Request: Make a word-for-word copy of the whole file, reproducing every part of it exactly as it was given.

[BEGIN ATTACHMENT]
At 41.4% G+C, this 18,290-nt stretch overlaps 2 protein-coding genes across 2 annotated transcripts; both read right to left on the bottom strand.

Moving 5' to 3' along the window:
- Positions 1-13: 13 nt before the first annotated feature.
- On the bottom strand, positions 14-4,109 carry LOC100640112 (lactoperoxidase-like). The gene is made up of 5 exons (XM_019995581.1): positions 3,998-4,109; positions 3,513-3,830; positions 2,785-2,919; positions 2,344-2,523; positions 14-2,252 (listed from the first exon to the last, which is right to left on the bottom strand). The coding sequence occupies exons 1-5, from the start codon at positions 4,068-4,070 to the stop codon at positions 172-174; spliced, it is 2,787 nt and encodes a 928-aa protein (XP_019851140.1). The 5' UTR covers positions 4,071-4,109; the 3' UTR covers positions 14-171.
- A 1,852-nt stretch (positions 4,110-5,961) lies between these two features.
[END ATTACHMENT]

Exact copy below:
At 41.4% G+C, this 18,290-nt stretch overlaps 2 protein-coding genes across 2 annotated transcripts; both read right to left on the bottom strand.

Moving 5' to 3' along the window:
- Positions 1-13: 13 nt before the first annotated feature.
- On the bottom strand, positions 14-4,109 carry LOC100640112 (lactoperoxidase-like). The gene is made up of 5 exons (XM_019995581.1): positions 3,998-4,109; positions 3,513-3,830; positions 2,785-2,919; positions 2,344-2,523; positions 14-2,252 (listed from the first exon to the last, which is right to left on the bottom strand). The coding sequence occupies exons 1-5, from the start codon at positions 4,068-4,070 to the stop codon at positions 172-174; spliced, it is 2,787 nt and encodes a 928-aa protein (XP_019851140.1). The 5' UTR covers positions 4,071-4,109; the 3' UTR covers positions 14-171.
- A 1,852-nt stretch (positions 4,110-5,961) lies between these two features.